Journalists in government-held neighborhoods confirmed that shelling of rebel areas was nonstop overnight.
Syrian state television showed pictures of devastation with collapsed buildings and dead bodies in the streets. Dazed civilians, many of them women and children, carried bundles.
Fatemah, who along with her seven-year-old daughter, Bana Alabed, has been tweeting since September 26 from a rebel-held district, posted Monday: "Final message - people are dying since last night. I am very surprised I am tweeting right now & still alive. - Fatemah."
On Sunday, Fatemah tweeted: "The army is so near now. I don't know what to do. only way to flee is to regime side which I fear coz they will kill me."
Pro-opposition activists working for the local news site Aleppo 24 alleged that regime forces executed 70 people, included seven women, Monday in the al-Fardous district after it was captured from rebels. VOA is unable to verify the claim. That report was among several alleging that summary executions are being carried out in districts overrun by regime militiamen.
Jan Egeland, who heads the Norwegian Refugee Council and leads an international task force on humanitarian access to Syria, tweeted later that the Syrian and Russian governments "are accountable for any and all atrocities that the victorious militias in Aleppo are now committing!"
In a statement, U.N. Secretary-General Ban Ki-moon said he is "alarmed over reports of atrocities against a large number of civilians, including women and children, in recent hours in Aleppo."
Few ways out
Many civilians are fleeing, some following rebel fighters into the districts they still occupy, but most heading to government-controlled west Aleppo. The Russian Defense Ministry said 13,346 civilians left rebel-controlled districts in the past 24 hours. It also claimed 728 rebels surrendered.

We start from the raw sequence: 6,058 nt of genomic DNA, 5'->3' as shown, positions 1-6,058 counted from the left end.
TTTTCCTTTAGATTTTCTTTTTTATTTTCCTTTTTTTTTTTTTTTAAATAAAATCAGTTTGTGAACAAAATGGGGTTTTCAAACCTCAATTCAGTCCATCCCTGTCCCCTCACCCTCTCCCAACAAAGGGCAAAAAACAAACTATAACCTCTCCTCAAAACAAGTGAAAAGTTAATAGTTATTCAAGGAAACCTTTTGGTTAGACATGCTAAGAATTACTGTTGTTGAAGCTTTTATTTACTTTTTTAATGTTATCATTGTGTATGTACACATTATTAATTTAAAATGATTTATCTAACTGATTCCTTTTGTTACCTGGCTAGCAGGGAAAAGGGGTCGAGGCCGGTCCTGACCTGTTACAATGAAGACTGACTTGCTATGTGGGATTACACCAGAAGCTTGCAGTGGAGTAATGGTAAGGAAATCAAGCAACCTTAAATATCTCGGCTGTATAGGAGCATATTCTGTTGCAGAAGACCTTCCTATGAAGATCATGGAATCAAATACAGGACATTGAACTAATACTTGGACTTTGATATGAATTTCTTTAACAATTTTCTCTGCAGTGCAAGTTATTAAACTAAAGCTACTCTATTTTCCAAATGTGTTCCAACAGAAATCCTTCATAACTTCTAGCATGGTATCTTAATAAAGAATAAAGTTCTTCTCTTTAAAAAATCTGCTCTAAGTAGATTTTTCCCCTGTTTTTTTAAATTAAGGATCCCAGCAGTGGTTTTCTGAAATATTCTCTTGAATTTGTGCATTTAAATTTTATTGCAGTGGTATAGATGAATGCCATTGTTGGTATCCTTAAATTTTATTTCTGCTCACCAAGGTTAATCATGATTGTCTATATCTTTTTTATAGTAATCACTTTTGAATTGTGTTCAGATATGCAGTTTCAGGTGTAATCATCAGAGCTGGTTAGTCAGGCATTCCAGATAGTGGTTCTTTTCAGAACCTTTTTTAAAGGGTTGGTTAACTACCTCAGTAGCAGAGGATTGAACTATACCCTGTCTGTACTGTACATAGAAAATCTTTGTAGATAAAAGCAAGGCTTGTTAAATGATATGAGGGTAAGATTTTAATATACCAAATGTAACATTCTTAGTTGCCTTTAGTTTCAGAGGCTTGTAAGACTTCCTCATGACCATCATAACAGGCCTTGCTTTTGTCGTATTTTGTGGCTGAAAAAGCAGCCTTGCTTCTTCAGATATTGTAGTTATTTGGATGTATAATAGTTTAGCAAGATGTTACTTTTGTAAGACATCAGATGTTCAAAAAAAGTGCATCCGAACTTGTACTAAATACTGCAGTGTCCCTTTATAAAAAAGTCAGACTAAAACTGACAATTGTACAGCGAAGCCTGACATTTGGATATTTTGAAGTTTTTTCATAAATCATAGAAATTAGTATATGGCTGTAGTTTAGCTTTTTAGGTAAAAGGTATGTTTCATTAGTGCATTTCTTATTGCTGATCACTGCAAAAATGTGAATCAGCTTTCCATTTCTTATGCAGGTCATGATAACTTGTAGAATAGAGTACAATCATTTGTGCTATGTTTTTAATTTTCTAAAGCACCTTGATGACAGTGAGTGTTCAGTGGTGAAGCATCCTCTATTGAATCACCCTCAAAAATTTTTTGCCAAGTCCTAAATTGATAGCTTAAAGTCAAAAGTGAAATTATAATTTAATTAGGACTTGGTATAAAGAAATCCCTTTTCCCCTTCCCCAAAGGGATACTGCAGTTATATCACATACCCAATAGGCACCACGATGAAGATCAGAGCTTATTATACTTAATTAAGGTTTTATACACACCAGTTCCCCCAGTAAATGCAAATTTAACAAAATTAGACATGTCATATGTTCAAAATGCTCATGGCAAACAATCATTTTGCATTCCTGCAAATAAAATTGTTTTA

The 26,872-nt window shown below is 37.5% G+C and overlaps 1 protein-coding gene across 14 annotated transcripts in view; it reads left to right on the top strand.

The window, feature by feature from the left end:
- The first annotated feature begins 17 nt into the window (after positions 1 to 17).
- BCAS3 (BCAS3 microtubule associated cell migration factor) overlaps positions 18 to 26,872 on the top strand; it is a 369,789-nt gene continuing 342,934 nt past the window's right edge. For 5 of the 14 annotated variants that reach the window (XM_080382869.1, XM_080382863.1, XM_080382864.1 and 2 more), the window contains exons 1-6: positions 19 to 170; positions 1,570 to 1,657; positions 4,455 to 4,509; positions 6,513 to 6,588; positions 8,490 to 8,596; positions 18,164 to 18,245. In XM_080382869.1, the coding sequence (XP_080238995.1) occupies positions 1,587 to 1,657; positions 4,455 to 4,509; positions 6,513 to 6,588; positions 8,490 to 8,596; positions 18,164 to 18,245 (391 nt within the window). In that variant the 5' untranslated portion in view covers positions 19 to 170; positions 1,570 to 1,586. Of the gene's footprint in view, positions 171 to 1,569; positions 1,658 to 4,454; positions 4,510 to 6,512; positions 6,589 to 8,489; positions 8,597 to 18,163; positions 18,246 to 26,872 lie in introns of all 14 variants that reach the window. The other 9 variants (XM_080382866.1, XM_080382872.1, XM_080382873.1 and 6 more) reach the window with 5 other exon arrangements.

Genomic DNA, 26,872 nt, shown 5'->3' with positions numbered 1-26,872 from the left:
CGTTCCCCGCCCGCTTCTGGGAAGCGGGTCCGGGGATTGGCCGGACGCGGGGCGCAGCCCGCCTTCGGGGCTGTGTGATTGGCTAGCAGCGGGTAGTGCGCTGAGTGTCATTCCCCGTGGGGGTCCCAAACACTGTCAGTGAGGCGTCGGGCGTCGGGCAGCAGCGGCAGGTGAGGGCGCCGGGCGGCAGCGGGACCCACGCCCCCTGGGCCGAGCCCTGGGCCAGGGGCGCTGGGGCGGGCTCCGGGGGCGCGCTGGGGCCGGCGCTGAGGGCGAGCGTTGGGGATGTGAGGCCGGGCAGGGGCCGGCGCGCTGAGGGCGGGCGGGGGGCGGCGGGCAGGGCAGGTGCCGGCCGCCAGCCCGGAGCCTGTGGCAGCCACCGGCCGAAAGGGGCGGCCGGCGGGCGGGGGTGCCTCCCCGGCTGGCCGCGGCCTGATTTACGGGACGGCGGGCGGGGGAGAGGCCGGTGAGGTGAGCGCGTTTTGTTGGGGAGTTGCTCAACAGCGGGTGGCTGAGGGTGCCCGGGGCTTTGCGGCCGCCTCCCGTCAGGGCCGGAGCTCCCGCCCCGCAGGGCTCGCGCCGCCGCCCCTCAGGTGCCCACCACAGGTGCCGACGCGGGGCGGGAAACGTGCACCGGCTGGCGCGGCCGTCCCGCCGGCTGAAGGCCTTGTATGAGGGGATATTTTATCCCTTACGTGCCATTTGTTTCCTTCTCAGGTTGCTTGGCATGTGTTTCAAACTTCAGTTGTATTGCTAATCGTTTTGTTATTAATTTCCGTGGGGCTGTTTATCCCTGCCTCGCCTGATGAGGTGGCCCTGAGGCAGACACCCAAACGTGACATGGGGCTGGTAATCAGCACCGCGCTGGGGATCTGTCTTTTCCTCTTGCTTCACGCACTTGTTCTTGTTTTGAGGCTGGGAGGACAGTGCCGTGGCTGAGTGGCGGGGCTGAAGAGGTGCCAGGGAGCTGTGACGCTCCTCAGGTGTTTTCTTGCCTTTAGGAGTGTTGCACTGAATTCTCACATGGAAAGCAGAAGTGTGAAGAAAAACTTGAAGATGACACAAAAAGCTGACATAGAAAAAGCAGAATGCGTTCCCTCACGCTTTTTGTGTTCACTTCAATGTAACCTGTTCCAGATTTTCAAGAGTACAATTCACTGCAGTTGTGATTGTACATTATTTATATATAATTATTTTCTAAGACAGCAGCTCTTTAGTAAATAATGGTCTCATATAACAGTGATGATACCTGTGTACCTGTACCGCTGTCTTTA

Syria's official SANA news agency said more than 3,500 people fled Sheikh Saeed at dawn as regime militiamen moved into the district. The Syrian Observatory said in the past month at least 415 civilians, including 47 children, had been killed in rebel-held territory, with hundreds injured. The group said 364 rebel fighters were killed.
Opposition activists and civilians say regime forces are arresting and rounding up males, including medics and aid workers, who are fleeing eastern Aleppo, accusing them of supporting or being active in the rebel militias. Other young males are being press-ganged into army units and sent east to fight, according to opposition activists.
"The Russians are not willing to negotiate safe passage and are stubborn about the evacuation of civilians even," said Zakaria Malahefji of the Fastaqim Kama Umirt militia.
There is increasing bitterness in rebel ranks at what they see as an abandonment of their cause by the West. Opposition politicians remain furious at recent comments by U.S. Secretary of State John Kerry, who blamed them for the failure of cease-fire negotiations, accusing them of not wanting a pause in fighting.